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Thursday, January 29, 1998 Published at 07:18 GMT



UK

Explosion in prison population predicted
image: [ By 2005 there could be almost twice as many inmates as in 1995 ]
By 2005 there could be almost twice as many inmates as in 1995

Up to 24 new jails, at a cost of almost £2 billion, may have to be built over the next seven years to cope with an explosion in prison numbers, the Government is warning.

New Home Office statistics show there will be 92,600 inmates behind bars in England and Wales by 2005 if the jail population continues to rise at the current rate, an increase of almost 30,000 on the current total.


[ image: More prisons and more staff add up to £300m extra running costs]
More prisons and more staff add up to £300m extra running costs
And on top of the building costs, the new prisons would cost more than £300m a year to run.

The figures dwarf the current expansion programme to provide an additional 9,000 places by 2001, including seven new prisons and extra house blocks at existing jails.

Although the statistics are a "worst case" scenario, even a "middle" scenario, based on an analysis of longer term trends, suggests the population will reach 82,800, requiring an extra 12 prisons costing just under £1bn.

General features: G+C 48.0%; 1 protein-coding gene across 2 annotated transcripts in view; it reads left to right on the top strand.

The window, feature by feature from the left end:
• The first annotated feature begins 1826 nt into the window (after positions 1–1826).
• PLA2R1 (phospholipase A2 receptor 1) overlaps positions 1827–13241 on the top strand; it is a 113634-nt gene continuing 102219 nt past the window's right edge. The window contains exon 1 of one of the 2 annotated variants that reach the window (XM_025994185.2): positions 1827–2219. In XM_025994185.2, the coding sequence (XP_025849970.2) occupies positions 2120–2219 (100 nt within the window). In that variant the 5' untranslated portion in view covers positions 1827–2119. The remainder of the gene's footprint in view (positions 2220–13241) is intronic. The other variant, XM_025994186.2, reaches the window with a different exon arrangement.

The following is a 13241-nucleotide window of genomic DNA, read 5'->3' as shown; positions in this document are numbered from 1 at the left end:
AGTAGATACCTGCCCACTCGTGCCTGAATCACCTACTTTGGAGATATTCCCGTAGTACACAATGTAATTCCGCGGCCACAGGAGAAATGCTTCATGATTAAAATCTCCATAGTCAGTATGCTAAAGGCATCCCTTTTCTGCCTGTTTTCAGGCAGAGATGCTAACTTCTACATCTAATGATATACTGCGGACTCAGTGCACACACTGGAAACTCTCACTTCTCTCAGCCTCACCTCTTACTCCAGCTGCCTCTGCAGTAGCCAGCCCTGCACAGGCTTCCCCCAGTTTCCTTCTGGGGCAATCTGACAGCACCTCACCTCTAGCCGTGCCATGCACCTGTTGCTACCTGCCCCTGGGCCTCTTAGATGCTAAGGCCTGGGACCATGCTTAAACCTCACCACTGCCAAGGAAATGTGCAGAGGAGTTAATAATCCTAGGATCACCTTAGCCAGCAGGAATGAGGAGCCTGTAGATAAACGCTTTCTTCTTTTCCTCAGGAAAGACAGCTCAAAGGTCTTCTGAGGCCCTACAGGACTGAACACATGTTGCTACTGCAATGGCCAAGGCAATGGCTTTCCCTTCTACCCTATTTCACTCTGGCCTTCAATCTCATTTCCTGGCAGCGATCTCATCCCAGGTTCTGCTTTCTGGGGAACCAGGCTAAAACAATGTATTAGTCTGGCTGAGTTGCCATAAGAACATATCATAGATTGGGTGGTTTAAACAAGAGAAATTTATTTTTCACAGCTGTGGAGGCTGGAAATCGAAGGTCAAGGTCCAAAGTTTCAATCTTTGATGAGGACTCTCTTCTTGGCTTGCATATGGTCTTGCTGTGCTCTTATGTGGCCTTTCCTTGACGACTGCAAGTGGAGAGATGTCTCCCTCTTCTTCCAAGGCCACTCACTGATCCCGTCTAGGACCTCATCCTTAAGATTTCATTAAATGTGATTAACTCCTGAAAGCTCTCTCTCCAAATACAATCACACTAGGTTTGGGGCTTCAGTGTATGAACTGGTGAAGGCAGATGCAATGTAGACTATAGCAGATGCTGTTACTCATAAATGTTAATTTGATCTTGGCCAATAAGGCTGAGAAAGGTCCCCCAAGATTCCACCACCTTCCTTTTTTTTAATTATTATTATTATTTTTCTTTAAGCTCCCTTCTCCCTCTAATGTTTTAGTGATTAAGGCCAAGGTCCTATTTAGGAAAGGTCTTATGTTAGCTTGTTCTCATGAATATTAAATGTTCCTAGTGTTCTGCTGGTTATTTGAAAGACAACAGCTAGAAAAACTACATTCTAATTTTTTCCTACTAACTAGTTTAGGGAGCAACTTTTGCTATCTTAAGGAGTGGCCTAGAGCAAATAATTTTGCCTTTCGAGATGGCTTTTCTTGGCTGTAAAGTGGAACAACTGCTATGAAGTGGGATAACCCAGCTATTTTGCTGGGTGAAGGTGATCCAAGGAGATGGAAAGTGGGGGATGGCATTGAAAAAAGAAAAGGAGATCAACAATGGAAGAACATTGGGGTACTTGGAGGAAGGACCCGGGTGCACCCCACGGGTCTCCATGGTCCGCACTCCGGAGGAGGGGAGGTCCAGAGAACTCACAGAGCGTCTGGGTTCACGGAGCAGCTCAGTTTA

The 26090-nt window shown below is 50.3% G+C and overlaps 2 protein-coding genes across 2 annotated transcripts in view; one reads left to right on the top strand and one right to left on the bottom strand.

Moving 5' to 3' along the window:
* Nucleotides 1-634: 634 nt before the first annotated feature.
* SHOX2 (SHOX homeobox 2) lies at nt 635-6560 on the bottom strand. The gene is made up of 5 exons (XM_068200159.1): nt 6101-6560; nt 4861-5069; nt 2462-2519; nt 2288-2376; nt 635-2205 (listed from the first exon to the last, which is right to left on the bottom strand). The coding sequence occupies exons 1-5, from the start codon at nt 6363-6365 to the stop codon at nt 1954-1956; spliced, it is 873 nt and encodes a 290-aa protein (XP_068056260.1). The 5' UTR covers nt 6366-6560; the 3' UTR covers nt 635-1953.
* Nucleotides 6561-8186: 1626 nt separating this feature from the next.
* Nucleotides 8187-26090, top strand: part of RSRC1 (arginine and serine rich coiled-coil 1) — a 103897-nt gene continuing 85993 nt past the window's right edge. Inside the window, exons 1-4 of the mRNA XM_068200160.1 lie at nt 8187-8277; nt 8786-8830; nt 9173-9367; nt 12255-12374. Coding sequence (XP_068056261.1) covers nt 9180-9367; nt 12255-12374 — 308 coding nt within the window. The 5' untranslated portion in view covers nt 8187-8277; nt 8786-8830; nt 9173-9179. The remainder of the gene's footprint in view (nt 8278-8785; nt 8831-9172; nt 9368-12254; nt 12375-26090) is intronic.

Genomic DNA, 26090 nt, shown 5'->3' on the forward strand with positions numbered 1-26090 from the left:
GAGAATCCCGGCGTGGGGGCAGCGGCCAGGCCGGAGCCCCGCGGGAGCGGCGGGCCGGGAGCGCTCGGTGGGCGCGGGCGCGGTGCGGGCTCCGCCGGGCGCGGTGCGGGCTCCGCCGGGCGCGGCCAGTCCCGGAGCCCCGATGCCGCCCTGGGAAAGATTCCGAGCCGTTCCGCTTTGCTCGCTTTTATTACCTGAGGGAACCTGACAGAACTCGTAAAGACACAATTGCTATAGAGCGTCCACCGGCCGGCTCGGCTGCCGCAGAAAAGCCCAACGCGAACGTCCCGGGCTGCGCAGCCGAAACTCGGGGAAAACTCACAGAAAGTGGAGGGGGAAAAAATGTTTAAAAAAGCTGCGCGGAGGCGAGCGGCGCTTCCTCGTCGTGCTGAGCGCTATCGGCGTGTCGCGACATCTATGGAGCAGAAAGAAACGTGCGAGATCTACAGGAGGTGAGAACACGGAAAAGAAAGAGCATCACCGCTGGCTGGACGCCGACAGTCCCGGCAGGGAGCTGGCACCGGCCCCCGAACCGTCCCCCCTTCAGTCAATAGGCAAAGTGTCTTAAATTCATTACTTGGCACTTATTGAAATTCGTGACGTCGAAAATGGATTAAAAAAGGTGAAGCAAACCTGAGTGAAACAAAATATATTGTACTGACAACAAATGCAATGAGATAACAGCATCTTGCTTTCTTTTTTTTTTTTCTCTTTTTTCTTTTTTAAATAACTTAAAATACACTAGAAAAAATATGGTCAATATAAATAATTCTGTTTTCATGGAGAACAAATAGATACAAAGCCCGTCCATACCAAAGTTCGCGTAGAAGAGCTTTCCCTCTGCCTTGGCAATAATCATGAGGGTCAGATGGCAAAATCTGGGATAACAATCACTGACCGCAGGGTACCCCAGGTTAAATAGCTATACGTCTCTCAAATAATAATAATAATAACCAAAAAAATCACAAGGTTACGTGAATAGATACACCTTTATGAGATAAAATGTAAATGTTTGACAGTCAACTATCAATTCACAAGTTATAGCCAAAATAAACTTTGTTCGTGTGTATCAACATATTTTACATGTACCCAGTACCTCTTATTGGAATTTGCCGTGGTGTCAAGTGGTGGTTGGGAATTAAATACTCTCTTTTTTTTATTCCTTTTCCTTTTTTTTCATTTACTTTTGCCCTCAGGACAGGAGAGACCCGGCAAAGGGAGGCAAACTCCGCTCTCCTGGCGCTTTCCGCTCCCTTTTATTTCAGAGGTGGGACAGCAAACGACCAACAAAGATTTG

.
[ image: Richard Tilt questions prison's value for money]
Richard Tilt questions prison's value for money
The Prison Service Director General, Richard Tilt, acknowledged that the "middle case" projection, which will provide the basis for the Service's future, is likely to prove very costly.

"It is a very expensive programme. People ought to question whether that is the best way to spend public money," he said.

He said that in many cases, non-custodial community sentences offered better value for public money.

"Some of the people who come into prison could be dealt with as effectively at a very much lower cost," he said.

The National Association of Probation Officers warned that the new Home Office projections spelt "disaster" for the criminal justice system.

"The Government is making the same mistakes as the Americans. Custody is now the central sentence," said NAPO assistant general secretary Harry Fletcher.

"All other punishments are becoming increasingly more punitive and therefore more expensive without the benefits of a significant fall in crime. If the Home Office carries on, the costs of punishment are bound to threaten education and other budgets with appalling results."

The figures are likely to alarm Chancellor Gordon Brown and Treasury officials anxious to keep a lid on public spending.








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